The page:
Chase Budinger, SF, Houston Rockets (14.8 percent owned): He's been on and off rosters all season and entered the season with high expectations after averaging 14.4 points, 4.1 rebounds, 1.5 3s and 0.7 steals in 24 games after the All-Star break last season. He's picked it up as of late, scoring at least 12 points in seven of his past nine contests, capitalizing on Kevin Martin's struggles. Martin has scored in single digits in four consecutive games, but despite his statistical woes, the Rockets have won four of their past five games, so Kevin McHale should continue riding his bench as long as it's working. Budinger's game is bereft of defensive stats, but he can score and drain 3s, so if that's what your fantasy team needs, ride him while he's hot.
Reggie Williams, SG/SF, Charlotte Bobcats (14.4 percent owned): Williams returned from offseason knee surgery at an ideal time, as he's stepped into a starting role and become a primary offensive option for the Bobcats with Gerald Henderson sidelined. He flashed his offensive skills in 24 games as a rookie for the Warriors in 2009-10, averaging 15.2 points and 1.4 3s per game. His role was diminished last season, but in nine starts he averaged 17.7 points and 2.4 3s per game. He's averaged 21 points, 5 rebounds, 5.5 assists and 2 3s in his past three games and should average more than 15 points and two 3s while Henderson is out, maintaining 3-point value all season.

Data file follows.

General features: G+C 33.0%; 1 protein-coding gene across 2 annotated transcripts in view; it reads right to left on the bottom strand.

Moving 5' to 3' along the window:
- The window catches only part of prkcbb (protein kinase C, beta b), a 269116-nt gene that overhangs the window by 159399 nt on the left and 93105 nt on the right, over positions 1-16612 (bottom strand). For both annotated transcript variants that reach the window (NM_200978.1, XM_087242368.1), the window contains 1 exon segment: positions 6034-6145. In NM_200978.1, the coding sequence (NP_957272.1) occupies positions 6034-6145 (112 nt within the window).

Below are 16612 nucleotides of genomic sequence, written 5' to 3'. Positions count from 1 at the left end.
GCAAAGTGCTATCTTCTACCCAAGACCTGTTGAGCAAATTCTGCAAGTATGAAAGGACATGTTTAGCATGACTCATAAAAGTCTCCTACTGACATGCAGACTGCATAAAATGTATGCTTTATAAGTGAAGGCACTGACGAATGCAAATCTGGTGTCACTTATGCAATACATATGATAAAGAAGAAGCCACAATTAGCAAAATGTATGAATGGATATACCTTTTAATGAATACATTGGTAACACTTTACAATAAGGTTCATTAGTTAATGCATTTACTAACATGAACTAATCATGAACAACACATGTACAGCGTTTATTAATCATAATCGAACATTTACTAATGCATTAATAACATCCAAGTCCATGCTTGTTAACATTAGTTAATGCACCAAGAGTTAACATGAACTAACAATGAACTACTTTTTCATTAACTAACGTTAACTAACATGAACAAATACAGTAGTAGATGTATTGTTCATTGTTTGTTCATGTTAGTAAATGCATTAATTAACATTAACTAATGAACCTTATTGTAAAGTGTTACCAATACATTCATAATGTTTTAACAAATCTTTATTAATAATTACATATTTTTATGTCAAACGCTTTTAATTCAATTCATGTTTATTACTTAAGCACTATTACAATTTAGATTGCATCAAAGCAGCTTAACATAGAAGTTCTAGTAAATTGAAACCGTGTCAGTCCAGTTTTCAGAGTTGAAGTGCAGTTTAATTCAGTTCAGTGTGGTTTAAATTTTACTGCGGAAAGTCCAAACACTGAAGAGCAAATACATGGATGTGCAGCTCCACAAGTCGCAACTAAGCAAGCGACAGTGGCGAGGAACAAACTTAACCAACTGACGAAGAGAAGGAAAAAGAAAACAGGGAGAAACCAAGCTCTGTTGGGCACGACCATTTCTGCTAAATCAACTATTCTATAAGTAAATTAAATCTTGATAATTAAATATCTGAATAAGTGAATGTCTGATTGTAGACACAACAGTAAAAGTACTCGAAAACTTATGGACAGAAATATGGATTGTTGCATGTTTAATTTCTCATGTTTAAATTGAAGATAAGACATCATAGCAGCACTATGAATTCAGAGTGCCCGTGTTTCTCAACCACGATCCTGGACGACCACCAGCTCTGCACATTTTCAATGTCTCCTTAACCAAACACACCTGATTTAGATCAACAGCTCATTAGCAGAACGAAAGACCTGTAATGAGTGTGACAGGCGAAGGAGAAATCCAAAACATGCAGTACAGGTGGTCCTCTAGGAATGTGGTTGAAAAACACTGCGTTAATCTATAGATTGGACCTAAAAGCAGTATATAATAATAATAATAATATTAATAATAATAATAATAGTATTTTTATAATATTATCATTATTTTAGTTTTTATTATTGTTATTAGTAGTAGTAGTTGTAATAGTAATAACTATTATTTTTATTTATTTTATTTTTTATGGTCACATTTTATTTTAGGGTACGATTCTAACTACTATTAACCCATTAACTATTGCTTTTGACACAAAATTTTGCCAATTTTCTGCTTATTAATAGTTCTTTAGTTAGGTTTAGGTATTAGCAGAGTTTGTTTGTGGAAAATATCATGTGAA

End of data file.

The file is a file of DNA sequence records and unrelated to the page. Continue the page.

Alonzo Gee, SG/SF, Cleveland Cavaliers (13.8 percent owned): His seven-point performance Wednesday snapped a streak of five consecutive double-digit scoring efforts, as Gee is shining as the primary offensive option off the bench for the Cavs. During the past 15 days, he's averaging 11.8 points and 0.9 3s per game and should be good for similar points and 3s going forward, but his steals are his most valuable category. He's averaging 1.8 swipes in the same span and 1.5 per game on the season in just 27 minutes per game. His 2.6 steals per 48 minutes ranks 14th in the league, and as long as he's getting minutes, he's worth owning in all formats simply due to his steals. Consider the points and 3s gravy.
Randy Foye, PG/SG, Los Angeles Clippers (11.8 percent owned): Foye benefits most from Chauncey Billups' season-ending injury, and he's proven in the past that he's capable of being a fine fantasy contributor when given the opportunity. Last February, he averaged 36.8 minutes per game due to injuries on the Clippers' roster and put up 17.1 points, 4.1 assists, 2.2 3s and 1.2 steals per game. He won't put up those type of numbers sharing the backcourt with Chris Paul, but his ability to score, drain 3s and get steals is legit. He averaged 16.3 points per game in 2008-09 starting in Minnesota and for his career has averaged 1.2 3s per game. He'll also notch around three assists per game and is worth adding in all formats due to his increased opportunity.